logan added a comment.Jan 3 2019, 8:46 AM

After loosening the compression bushings, the rotation is still there but less pronounced based off of observation alone, in my opinion. I cant think of an easy/quick way to measure that.

logan triaged this task as High priority.Jan 3 2019, 10:01 AM

This causes a failure of circular dimensional accuracy because lumps are created at the X axis direction changes.

west added a comment.EditedJan 23 2019, 7:35 AM

this moves the toolhead back and forth 5mm at a 15000 mm/min feedrate to see if there is rock in the carriage

logan added a comment.Jan 23 2019, 8:46 AM

To clarify: this is not isolated to Q11 and has been visible on every Quiver I have seen printing. It is obvious.
Q11 is not functional at this time.

logan added a subscriber: Steven.Jan 23 2019, 9:57 AM

Got Q11 running with the latest parts delivered by @west
Its better, but still visibly present.
@tutley @west @Steven feel free to come gawk at it when you have a moment, running a print now

logan added a comment.Jan 24 2019, 9:41 AM

@Steven @tutley @west
I made a mount to attach a digital indicator to the top of the tool head to measure off the top of the X Axis smooth rod to the right of the tool head.
I then ran the rock.gcode first with both X axis compression bushings loose. This was with the new parts and brand new bushings. The numbers reported were -0.04 to 0.18
I then installed the bushings removed yesterday and began running the following gcode

First test with both compression bushings loose: -0.09 to 0.04
Bottom compression bushings tight: -0.10 to 0.06
Top compression bushing tight, bottom loose: -0.03 to -0.07 *best
Both compression bushings tight: -0.06 to 0.05

The indicator can easily be installed to any quiver, it attaches to the inserts used for the cap. It must be left off during probing but can be attached during the purge with one screw.

Here is a pic of the gauge mount

DaniAO added a subscriber: DaniAO.Feb 13 2019, 9:58 AM

Going to see if this shows up in Betas

@DaniAO So you want this gauge mounted to each of the betas to show that this is still happening or? What information is needed to get this verified issue fixed in the design?
I have no doubt that this will be present on every machine, to what extent depends on how the compression bushings are set, which we were not provided with any information regarding what they should be set to.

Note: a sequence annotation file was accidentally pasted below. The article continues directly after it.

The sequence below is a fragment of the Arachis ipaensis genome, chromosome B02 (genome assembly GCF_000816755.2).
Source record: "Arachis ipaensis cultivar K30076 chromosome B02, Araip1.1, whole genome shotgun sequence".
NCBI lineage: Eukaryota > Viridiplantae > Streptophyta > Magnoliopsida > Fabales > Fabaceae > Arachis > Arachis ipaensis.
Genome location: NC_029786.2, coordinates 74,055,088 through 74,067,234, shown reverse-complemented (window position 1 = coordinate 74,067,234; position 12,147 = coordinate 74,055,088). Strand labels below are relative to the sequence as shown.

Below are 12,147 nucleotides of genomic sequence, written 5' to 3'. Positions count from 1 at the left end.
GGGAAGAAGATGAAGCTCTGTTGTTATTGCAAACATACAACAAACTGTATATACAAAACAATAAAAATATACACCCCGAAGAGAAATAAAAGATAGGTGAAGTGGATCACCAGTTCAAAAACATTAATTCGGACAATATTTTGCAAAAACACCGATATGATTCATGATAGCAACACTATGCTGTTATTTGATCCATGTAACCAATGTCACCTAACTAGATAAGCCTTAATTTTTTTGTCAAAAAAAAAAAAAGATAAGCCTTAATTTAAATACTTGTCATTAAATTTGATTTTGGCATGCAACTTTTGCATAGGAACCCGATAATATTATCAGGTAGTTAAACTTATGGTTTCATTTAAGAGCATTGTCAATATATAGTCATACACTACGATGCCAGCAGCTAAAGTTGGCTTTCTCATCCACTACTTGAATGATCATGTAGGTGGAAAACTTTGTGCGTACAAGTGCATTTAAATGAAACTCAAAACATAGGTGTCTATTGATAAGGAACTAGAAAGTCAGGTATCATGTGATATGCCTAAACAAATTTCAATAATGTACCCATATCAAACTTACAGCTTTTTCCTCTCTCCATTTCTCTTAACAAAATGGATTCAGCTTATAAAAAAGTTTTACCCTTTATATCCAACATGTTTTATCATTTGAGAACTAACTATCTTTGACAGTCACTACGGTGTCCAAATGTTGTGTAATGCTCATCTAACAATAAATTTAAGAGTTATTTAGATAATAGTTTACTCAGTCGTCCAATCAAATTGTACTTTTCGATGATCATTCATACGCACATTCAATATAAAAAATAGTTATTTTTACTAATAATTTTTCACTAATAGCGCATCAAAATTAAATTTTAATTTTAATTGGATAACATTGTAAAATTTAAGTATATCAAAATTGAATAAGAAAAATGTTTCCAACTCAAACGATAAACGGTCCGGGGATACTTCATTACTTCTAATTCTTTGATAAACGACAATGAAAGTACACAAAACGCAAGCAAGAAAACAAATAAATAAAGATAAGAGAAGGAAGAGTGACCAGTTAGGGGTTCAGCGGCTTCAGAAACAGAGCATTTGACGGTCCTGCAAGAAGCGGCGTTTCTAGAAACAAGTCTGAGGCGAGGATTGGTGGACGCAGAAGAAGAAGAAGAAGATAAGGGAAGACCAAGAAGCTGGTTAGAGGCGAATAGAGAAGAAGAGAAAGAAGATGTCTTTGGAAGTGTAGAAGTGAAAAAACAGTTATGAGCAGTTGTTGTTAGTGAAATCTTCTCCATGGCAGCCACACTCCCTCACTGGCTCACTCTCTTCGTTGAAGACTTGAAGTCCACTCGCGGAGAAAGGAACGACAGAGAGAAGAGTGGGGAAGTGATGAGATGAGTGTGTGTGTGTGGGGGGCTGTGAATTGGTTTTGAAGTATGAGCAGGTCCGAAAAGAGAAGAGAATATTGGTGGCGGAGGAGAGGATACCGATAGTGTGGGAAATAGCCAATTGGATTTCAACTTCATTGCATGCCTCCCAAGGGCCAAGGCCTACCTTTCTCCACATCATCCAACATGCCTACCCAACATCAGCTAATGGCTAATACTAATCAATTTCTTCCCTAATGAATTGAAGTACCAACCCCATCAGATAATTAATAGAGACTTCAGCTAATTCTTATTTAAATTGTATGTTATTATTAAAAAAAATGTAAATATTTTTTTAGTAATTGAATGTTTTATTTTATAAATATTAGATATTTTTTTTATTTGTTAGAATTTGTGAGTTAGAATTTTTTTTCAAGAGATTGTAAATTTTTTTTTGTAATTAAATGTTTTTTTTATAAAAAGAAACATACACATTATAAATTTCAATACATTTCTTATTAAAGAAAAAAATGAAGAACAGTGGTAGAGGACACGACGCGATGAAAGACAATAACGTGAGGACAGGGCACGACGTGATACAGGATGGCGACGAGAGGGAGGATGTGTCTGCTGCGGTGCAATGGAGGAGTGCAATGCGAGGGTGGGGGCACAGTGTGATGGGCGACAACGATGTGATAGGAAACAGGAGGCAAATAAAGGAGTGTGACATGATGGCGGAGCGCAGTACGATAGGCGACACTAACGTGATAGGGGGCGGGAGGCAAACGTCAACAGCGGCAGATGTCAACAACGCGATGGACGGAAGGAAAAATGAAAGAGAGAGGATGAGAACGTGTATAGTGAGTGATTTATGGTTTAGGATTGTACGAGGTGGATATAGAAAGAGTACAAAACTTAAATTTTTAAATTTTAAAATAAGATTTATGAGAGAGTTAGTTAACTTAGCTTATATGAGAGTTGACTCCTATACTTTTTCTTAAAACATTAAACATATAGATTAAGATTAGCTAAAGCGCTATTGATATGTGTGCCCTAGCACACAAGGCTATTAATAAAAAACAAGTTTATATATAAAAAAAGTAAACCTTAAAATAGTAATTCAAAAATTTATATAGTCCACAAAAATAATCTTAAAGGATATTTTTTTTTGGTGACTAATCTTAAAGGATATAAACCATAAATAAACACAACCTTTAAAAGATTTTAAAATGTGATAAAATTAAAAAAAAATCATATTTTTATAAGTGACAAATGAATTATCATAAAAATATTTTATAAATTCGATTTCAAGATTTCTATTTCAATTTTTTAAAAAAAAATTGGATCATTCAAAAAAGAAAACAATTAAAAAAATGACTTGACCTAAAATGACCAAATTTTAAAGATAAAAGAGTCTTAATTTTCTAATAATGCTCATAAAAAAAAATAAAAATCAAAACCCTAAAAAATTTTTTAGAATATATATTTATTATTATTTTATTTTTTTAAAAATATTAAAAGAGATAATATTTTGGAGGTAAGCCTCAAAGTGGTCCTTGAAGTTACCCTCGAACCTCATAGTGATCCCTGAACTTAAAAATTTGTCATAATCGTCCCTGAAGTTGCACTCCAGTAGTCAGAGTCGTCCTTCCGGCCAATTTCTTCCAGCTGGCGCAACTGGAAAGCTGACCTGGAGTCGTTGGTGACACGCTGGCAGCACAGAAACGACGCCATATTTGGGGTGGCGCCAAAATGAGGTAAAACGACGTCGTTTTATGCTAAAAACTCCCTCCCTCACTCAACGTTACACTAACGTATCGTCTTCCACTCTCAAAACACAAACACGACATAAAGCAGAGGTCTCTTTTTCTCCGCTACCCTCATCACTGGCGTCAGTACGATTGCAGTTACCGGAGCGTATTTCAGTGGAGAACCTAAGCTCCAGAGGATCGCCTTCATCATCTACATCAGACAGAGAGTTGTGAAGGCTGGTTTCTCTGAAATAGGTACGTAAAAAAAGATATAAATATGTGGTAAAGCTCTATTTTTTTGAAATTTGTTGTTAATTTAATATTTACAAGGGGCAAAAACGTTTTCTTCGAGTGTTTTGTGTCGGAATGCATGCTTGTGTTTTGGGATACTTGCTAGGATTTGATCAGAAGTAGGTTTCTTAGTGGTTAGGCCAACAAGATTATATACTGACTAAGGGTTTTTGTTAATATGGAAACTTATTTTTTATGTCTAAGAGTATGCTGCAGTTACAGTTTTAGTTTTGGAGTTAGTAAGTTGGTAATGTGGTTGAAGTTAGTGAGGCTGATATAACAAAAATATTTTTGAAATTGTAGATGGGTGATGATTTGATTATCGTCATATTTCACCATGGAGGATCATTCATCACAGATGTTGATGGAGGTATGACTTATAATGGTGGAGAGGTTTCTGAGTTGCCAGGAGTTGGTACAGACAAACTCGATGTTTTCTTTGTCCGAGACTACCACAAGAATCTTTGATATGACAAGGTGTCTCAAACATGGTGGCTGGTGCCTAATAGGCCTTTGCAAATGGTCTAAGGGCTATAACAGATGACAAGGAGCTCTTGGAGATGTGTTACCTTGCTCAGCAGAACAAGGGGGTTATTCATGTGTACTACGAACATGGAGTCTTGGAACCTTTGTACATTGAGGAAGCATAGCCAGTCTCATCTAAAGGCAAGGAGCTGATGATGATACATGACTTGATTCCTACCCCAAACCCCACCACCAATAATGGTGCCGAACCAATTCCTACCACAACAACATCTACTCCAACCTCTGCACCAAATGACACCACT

@logan there hasn't been any updates on since Dec. Have you noticed this on any of the Betas?

@DaniAO Last update was 2/27 (Feb). See unanswered questions above. The beta I received had this issue initially, quite noticeable. I was able to reduce it greatly by ensuring the upper bearing holder is tighter than the bottom, and the bottom tight enough to reduce wobble but not introduce excess drag. I did not get the opportunity to mount the gauge to it so I do not have any data on that.
Otherwise, my exposure to betas has been limited, @matth has that machine now and I have not been assigned to development since 3/8 so my focus has been elsewhere.
@MikeR may have more information as his exposure to betas has been greater.

QB16 on @EricNugent's desk shows this issue very clearly. The rotation is quite bad on that machine.

The machine, QB16, seemed to have a reduced amount after implementing the steps in the earlier post.

@EricNugent can you please confirm if the steps followed to reduce the concern are documented in the Ohai for this part of the assembly?

Steven assigned this task to EricNugent.Mar 22 2019, 2:30 PM

@Steven I didn't see an ohai for this stage of the assembly finished yet but will be sure to include some steps in there to ensure this process is implemented. The unit I performed this on was shipped out for a show so it will take a few more cases of this popping up before we have a sample size large enough to determine if this is a repeatable problem and solution.

kent closed this task as Resolved.Apr 2 2019, 12:08 PM
kent added a subscriber: kent.

Step 7 here outlines the process that we have determined will mitigate this issue.